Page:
Shedding light on the New York Times shake-up

30 May 2014

Glenn Greenwald’s book No Place to Hide reached bookstores May 13, so it is likely the text was finalized several weeks before the May 14 firing of New York Times Executive Editor Jill Abramson and her replacement by Dean Baquet, the newspaper’s managing editor.

Nonetheless, the book sheds new light on the politics of the firing, suggesting a motive for Abramson’s dismissal that was never raised in the ensuing media firestorm, focused largely on feminist complaints that the first woman executive editor had been held to different standards than her male predecessors.

The triggering event for the firing, according to several accounts, was Abramson’s effort to hire Janine Gibson, editor of the US edition of the British newspaper the Guardian, as co-managing editor, making her Baquet’s equal and potentially displacing him as Abramson’s second-in-command. Baquet went to publisher Arthur Sulzberger, who ultimately decided to dismiss Abramson and replace her with Baquet.

Greenwald highly praises Janine Gibson for rebuffing pleas by US government officials not to publish articles based on the NSA documents supplied by Edward Snowden. At one point, he writes of the efforts of the intelligence apparatus to bully her: “I was encouraged by Janine’s tone: strong and defiant. She stressed that, despite her repeatedly asking, they had failed to provide a single specific way in which national security would be harmed by publication.”

After the first round of press reports on the Snowden documents, the New York Times published a slur against Snowden, suggesting, based on speculation by two unnamed “Western intelligence experts,” that the Chinese government had “managed to drain the contents of the four laptops that Mr. Snowden said he brought to Hong Kong.”

Snowden flatly denied this claim, which made no sense, since the NSA documents were carried on thumb drives, not computers. He had multiple laptops not because of the size of the archive, but for security in communications with his journalistic co-workers.

The ombudsman of the Times, Margaret Sullivan, criticized the article in her online column for its lack of factual basis. Shortly thereafter, Abramson sent a message to Greenwald, through Janine Gibson, which he quotes as follows: “Please tell Glenn Greenwald personally that I agree with him completely about the fact that we should never have run that claim about China ‘draining’ Snowden’s laptops. It was irresponsible.”

As Greenwald observes, despite the apology, there was no retraction or even an editor’s note to alert readers. Nonetheless, the incident suggests that Abramson had a somewhat different approach to national security issues than Dean Baquet, the Times managing editor. Greenwald writes:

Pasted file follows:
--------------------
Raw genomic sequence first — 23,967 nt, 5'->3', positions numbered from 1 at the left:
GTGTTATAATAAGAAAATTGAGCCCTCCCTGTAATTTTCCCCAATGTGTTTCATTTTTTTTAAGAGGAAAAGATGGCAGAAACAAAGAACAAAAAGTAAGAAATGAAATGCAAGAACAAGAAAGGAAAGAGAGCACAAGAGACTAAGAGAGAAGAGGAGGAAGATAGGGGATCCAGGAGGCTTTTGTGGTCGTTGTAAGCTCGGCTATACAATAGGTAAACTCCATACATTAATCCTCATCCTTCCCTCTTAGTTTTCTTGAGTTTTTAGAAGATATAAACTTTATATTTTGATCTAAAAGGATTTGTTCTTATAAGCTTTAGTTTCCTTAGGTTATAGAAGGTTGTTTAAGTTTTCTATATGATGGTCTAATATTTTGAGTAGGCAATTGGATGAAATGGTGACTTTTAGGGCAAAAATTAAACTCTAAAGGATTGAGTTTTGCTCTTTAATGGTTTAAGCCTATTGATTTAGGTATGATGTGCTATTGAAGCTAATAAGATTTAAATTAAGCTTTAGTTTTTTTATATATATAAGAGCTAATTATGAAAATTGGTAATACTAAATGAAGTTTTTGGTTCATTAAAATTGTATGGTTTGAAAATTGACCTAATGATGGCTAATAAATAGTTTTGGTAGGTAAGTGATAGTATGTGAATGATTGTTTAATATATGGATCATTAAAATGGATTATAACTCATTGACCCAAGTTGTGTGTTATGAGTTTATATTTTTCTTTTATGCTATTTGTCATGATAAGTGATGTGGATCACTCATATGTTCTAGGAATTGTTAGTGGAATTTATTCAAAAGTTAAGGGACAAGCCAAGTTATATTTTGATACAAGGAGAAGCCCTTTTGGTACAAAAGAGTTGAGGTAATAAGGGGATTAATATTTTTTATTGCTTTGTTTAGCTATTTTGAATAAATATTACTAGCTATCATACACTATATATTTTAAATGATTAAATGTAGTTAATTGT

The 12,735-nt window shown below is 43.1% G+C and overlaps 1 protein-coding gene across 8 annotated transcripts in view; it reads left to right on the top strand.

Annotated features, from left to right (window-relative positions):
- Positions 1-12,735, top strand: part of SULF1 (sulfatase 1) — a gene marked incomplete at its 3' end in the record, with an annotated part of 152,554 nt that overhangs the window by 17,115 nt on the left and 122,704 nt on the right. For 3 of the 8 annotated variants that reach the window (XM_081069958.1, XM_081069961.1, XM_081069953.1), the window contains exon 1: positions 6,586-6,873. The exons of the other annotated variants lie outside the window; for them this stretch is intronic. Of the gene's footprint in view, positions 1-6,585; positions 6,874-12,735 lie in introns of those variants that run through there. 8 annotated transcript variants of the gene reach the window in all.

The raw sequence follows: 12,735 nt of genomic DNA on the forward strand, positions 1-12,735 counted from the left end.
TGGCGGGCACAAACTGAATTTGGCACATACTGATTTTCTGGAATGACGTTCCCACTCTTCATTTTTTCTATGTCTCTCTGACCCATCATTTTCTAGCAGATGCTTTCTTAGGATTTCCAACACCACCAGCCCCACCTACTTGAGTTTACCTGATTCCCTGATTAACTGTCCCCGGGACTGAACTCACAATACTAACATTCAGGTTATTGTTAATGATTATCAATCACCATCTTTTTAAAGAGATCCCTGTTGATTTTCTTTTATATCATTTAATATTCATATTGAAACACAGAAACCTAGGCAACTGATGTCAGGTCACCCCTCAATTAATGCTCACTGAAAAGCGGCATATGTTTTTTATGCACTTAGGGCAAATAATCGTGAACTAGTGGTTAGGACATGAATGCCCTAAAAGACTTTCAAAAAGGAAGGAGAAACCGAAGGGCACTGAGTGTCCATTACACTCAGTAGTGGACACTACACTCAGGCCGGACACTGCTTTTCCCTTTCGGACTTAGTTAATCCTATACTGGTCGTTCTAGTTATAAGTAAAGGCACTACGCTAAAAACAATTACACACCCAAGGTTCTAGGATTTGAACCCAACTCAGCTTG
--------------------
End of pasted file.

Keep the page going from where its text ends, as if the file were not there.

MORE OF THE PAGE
“In a similar incident at the Los Angeles Times, Editor Dean Baquet killed a story in 2006 by his reporters about a secret collaboration between AT&T and the NSA, based on information given by whistle-blower Mark Klein. He had come forward with reams of documents to reveal AT&T’s construction of a secret room in its San Francisco office, where the NSA was able to install splitters to divert telephone and Internet traffic from the telecom’s customers into agency repositories.

“As Klein put it, the documents showed that the NSA was ‘trolling through the personal lives of millions of innocent Americans.’ But Baquet blocked publication of the story, Klein recounted to ABC News in 2007, ‘at the request of then-Director of National Intelligence John Negroponte and then-director of the NSA Gen. Michael Hayden.’ Shortly thereafter, Baquet became Washington chief for the New York Times and was then promoted to the position of that paper’s managing editor.” (p. 233)

Greenwald’s observations suggest that there may have been a national security component to the Times personnel shake-up. Abramson was proposing to bring Gibson on board, to the detriment of Baquet. Given Gibson’s role in the Snowden revelations, and Baquet’s demonstrated reliability on security issues that would hardly have been welcomed by the military-intelligence apparatus.

That state interests could have been involved is not surprising, since the position of executive editor at the Times, where decisions are made that set the news agenda for the television networks and the entire US media, is one of the most important and politically sensitive from the standpoint of the American ruling elite.

 

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